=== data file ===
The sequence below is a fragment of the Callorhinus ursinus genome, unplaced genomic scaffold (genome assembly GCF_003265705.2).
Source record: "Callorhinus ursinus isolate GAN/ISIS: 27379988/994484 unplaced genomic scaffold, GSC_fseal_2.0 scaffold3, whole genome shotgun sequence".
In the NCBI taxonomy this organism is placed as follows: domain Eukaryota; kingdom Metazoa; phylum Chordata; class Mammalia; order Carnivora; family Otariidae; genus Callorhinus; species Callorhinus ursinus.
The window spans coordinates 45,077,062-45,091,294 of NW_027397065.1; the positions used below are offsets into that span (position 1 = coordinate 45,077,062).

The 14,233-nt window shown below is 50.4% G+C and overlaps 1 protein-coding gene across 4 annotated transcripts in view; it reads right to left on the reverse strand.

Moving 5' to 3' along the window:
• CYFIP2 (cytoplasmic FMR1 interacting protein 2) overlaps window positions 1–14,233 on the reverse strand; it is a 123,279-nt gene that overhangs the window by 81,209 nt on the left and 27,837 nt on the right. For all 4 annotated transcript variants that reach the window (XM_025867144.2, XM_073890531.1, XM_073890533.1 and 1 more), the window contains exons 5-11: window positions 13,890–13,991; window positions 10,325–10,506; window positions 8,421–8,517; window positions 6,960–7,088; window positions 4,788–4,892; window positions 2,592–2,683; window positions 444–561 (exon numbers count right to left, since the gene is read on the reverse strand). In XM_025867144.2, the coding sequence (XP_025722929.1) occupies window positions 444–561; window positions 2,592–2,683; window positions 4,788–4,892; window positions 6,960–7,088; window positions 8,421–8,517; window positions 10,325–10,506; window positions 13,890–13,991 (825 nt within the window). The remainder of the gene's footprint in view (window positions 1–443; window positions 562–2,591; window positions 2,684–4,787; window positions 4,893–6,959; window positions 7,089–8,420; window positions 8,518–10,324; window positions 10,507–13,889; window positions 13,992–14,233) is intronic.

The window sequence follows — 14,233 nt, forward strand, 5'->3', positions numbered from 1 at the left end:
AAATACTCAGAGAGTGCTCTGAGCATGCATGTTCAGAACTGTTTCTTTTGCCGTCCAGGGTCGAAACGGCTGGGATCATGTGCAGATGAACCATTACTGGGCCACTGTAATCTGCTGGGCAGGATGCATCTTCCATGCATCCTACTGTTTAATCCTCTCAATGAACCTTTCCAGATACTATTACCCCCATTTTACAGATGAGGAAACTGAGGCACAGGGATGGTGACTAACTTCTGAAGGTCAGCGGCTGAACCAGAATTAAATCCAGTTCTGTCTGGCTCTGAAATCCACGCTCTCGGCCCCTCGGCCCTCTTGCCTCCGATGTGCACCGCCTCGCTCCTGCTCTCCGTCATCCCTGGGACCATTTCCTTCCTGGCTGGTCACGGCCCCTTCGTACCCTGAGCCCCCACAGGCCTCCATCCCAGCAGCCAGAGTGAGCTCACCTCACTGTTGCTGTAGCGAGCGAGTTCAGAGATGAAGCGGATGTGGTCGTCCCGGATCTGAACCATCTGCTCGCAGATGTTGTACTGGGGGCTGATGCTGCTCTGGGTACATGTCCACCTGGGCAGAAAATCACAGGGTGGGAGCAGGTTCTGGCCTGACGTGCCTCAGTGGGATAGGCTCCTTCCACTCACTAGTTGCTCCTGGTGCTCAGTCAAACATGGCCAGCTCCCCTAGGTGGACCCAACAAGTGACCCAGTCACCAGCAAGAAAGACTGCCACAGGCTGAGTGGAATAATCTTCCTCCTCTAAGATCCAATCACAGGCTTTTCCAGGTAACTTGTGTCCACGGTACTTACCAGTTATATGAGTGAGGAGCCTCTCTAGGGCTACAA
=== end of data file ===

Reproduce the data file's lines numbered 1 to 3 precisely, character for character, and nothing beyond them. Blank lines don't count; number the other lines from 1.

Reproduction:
The sequence below is a fragment of the Callorhinus ursinus genome, unplaced genomic scaffold (genome assembly GCF_003265705.2).
Source record: "Callorhinus ursinus isolate GAN/ISIS: 27379988/994484 unplaced genomic scaffold, GSC_fseal_2.0 scaffold3, whole genome shotgun sequence".
In the NCBI taxonomy this organism is placed as follows: domain Eukaryota; kingdom Metazoa; phylum Chordata; class Mammalia; order Carnivora; family Otariidae; genus Callorhinus; species Callorhinus ursinus.